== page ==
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The conference brings together scholars who work on racialized police violence in North America with others who work in Brazil, Central America, the UK, the Caribbean, and elsewhere to consider questions of pressing global importance including economic inequality, state power, racism and indigeneity, legacies of imperialism and colonialism, and gendered violence. Featuring intellectuals in the social sciences, humanities, and arts, the symposium not only analyzes racialized state violence but also engages possibilities for justice.
“Living With Certain Uncertainty: Violence, Exile, and Black Life”
KEYNOTE by EDWIDGE DANTICAT
May 25, 6 pm, Lenart Auditorium, Fowler Museum
The extraordinary novelist and public intellectual Edwidge Danticat (left) will deliver the conference’s keynote lecture on Wednesday evening May 25th, with Kelly Lytle Hernandez, associate professor, Department of History, UCLA, as respondent. Danticat is an award-winning author of short stories and novels that often engage with the history of her native Haiti. She also writes about the immigrant experience—what she calls “dyaspora”—and the reality of life in Haiti today. Her works include Breath, Eyes, Memory (1994); Krik? Krak! (1996); Claire of the Sea Light (2013); Mama’s Nightingale (2015); and Untwine (2015). She wrote and narrated the film Girl Rising (Haiti) in 2013. In 2007, she received a National Book Award nomination for Brother, I’m Dying. She was shortlisted for the Andrew Carnegie Medal for Excellence in Fiction for Claire of the Sea Light in 2014.
PANELS and ROUNDTABLE: May 26, 9 am to 5:30. Royce 314
On Thursday, May 26th, we will hold two panels of speakers and a lunch scholar-activist roundtable on policing in Los Angeles.
Melina Abdullah, Professor and Chair, Pan-African Studies, California State University, Los Angeles, is a womanist scholar-activist – recognizing that the role that she plays in the academy is intrinsically linked to broader struggles for the liberation of oppressed people. Her research interests include activism and movement building and Critical Race Theory. Abdullah was appointed to the Los Angeles County Human Relations Commission in 2014 and is a member of the California State University Chancellor’s Taskforce for the Advancement of Ethnic Studies. She is currently writing a book manuscript that examines Hip Hop and political mobilization.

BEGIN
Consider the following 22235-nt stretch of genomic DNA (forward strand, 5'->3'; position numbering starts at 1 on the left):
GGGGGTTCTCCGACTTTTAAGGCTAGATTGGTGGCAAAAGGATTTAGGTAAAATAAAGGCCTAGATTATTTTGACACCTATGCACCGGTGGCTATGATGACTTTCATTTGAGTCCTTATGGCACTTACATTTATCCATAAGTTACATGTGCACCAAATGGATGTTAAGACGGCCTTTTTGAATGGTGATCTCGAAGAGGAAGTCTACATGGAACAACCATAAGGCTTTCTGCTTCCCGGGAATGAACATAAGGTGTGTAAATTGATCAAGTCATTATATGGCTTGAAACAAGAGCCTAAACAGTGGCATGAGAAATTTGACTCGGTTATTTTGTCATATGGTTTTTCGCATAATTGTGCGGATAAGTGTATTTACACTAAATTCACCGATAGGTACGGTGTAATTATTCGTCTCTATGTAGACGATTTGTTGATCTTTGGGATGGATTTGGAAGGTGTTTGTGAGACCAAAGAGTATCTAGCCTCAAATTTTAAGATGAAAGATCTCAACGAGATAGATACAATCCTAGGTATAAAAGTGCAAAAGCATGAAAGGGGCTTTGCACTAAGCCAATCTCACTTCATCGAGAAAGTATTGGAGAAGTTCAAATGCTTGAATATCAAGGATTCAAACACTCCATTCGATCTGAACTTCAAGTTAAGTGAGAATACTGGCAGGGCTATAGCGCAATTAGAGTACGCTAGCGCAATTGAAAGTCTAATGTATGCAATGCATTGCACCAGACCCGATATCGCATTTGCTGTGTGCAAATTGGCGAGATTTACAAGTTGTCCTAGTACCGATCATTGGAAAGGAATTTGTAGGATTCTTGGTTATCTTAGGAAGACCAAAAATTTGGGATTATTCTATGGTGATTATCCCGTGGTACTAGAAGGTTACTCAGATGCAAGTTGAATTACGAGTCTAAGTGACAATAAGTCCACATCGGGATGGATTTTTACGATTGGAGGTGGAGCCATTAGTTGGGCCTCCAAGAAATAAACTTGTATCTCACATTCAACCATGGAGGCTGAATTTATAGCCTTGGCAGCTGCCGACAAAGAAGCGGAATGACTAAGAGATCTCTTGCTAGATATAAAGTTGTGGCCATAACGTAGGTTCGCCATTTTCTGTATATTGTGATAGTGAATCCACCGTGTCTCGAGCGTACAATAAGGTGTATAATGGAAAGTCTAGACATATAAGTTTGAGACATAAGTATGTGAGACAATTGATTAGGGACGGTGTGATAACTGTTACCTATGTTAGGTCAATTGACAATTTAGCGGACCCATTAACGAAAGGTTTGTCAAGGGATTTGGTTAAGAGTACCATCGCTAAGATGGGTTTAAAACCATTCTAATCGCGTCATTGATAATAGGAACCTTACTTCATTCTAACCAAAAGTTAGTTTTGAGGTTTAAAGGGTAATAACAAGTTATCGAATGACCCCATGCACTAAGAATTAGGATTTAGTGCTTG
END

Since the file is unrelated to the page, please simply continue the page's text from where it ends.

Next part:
Mohan Ambikaipaker, Assistant Professor, Communications, Tulane University School of Liberal Arts, is a social anthropologist and cultural studies scholar who studies the dynamics of multiracial societies. His research aims to examine the shifting configurations of racism and racial structures that go beyond bipolar frameworks of analysis. He is the co-author (with Robert Berkeley and Omar Khan) of What’s New about New Immigrants in 21st Century Britain? (Runnymede Trust/Joseph Rowntree, 2006).
Aisha Beliso-de Jesus, Associate Professor, African American Religions, Harvard Divinity School, is a cultural and social anthropologist. She has conducted ethnographic research with Santería practitioners in Cuba and the United States since 2003. Her book, Electric Santería: Racial and Sexual Assemblages of Transnational Religion (Columbia University Press, 2015) details the transnational experience of Santería, in which racialized and gendered spirits, deities, priests, and religious travelers remake local, national, and political boundaries and actively reconfigure notions of technology and transnationalism. Her current research, “Policing African Diaspora Religions,” draws on ethnographic research with police and religious practitioners in the United States exploring questions of race, religion, and policing.